MERCER COUNTY: Partnership created to help young workers find jobs

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By Philip Sean Curran, Staff Writer
A federally funded training and employment program will help young adults in Mercer County from poor backgrounds get employed, county officials announced earlier this month.
The Mercer County Youth Career Connection Program aims to get some 80 to 85 people between the ages of 18 and 24 back onto their feet through training, paid internships at various employers for four to six months and, for those who never finished high school, help toward earning an equivalency diploma.
The county has partnered with Mercer County Community College, Isles Inc. and the YWCA Princeton on an initiative that County Executive Brian M. Hughes saw as a priority.
“It’s aimed at people who need training, who need financing during that training and who need an initiative given by the employers to take the other mile,” he said at a Sept. 9 press conference at the county office. “And hopefully, we’ll be able to find them permanent locations after they receive their GED or their job readiness through this program.”
He pointed to the disparity in Trenton, which has a lower high school graduation rate, of roughly 75 percent, compared to more affluent towns such as Princeton and West Windsor of close to 100 percent. He said that although the program would not be aimed at Trenton or any particular town, it would have an effect on the capital city.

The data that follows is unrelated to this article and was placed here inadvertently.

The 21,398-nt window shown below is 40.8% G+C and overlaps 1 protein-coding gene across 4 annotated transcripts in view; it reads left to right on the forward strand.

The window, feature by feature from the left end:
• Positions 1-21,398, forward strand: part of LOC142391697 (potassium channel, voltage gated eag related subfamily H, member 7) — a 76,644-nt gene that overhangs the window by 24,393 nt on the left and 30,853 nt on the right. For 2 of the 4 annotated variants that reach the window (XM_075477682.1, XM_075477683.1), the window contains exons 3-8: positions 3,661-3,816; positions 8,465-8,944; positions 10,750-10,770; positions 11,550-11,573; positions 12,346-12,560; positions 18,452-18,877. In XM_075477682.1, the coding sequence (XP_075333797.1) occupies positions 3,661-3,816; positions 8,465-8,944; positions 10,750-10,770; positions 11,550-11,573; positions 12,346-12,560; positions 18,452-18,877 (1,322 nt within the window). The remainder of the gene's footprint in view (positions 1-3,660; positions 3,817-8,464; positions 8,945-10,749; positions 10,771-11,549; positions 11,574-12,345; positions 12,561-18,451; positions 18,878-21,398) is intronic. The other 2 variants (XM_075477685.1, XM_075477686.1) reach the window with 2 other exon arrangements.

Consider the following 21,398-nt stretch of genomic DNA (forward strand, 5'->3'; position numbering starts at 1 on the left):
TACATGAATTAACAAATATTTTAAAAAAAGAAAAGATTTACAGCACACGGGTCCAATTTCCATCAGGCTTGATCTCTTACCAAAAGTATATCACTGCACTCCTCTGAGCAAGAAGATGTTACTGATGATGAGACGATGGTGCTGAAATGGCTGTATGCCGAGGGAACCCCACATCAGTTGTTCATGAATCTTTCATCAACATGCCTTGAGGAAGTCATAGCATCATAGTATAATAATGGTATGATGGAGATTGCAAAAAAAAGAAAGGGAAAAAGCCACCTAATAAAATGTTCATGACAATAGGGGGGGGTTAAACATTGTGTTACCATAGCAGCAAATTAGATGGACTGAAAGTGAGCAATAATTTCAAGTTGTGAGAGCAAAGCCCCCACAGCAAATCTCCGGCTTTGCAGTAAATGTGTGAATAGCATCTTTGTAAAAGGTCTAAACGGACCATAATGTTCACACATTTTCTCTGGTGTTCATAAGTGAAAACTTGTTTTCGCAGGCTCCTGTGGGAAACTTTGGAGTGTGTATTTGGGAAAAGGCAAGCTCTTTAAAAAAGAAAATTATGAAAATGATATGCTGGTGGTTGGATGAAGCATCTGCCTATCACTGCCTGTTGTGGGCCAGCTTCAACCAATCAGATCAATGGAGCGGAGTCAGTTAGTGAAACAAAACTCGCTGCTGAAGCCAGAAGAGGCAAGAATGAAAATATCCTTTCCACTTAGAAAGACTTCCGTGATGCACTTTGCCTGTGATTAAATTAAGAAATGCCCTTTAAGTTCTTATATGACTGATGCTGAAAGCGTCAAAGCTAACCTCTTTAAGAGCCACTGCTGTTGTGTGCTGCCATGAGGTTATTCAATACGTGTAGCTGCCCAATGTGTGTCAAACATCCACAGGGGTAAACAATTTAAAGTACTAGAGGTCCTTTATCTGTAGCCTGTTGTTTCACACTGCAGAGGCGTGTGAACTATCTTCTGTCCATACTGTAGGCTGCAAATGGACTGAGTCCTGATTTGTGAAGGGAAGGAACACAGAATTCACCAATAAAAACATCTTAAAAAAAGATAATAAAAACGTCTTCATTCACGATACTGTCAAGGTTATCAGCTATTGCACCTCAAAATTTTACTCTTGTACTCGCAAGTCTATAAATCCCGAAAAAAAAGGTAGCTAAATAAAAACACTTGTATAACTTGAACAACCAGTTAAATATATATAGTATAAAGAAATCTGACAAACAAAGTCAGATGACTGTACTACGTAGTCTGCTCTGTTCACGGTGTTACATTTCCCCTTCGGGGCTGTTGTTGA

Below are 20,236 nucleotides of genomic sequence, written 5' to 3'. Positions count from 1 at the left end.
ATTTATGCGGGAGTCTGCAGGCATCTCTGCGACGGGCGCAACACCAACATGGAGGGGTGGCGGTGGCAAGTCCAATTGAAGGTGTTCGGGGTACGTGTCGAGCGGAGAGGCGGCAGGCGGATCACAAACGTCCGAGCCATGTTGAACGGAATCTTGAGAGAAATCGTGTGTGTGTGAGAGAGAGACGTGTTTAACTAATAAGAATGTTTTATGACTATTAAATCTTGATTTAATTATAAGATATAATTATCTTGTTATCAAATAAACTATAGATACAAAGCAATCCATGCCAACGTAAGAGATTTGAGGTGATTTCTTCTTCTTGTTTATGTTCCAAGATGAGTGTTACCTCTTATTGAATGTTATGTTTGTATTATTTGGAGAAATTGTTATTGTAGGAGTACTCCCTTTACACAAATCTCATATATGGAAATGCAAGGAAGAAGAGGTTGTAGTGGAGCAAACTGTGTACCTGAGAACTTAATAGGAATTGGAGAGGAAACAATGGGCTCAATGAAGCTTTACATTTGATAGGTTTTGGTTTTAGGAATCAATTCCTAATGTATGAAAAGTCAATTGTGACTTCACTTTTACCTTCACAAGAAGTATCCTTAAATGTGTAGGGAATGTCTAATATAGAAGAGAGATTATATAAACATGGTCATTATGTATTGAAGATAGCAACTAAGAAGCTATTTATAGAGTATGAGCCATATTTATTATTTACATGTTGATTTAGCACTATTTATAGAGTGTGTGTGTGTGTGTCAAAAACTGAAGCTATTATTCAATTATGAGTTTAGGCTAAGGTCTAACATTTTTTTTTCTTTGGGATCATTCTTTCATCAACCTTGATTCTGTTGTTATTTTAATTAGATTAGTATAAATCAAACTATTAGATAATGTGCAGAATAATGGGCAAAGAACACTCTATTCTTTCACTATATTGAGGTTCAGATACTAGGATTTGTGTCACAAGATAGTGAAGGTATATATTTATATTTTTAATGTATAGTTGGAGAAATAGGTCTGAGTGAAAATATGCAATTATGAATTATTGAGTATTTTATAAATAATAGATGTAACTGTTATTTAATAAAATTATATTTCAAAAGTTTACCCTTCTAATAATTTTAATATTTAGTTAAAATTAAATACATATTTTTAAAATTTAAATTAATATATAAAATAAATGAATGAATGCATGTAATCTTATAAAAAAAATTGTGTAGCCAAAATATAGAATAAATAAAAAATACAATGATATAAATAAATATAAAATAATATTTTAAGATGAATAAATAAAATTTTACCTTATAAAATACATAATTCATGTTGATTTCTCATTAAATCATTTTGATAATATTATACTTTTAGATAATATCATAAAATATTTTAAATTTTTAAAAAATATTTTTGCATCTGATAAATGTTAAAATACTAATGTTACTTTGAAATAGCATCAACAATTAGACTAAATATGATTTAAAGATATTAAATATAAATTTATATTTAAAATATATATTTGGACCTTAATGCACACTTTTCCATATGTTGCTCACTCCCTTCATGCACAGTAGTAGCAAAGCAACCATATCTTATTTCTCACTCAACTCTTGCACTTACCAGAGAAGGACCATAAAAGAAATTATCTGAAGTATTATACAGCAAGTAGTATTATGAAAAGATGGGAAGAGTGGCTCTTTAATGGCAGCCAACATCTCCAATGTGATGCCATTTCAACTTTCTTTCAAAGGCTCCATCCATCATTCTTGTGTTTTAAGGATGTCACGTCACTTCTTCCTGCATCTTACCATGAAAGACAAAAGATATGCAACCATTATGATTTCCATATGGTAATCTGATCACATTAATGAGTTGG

“In a nutshell, we will help in getting a GED or high school equivalency or get people ready for work or a college career,” Mr. Hughes said.
One aspect of the program will be to match young people with internships that match their interests through what the county calls a “targeted job development.”
“We have this very interesting diametrically opposed phenomenon in our society,” said Community College President Jianping Wang at the press conference. “On the one hand, we have young people who are willing, able to work but cannot find work. And then on the other, we have employers who are eager to find and ready to employ ready-to-work employees.”
She said she sees her college as playing a role in bridging that gap.
Restaurateur Maurice Hallett, owner of Smokehouse 1911 in downtown Trenton, said at the press conference that he finds it difficult to find qualified employees. He said he looked forward to be involved in the program.
“At the end of the day, if we do our jobs right in this four to six months, I should be able to find some well-trained employees to hire,” he said.
The county has said that, to be eligible, participants have to meet one or more of the following criteria: be high school dropouts; have been in the criminal justice system as a minor or as an adult; have a disability; are pregnant or are parenting or need help to start or finish their education. The program accepts high school graduates who have below ninth-grade-level math and reading skills.
For information, contact the county at (609) 989-6205. 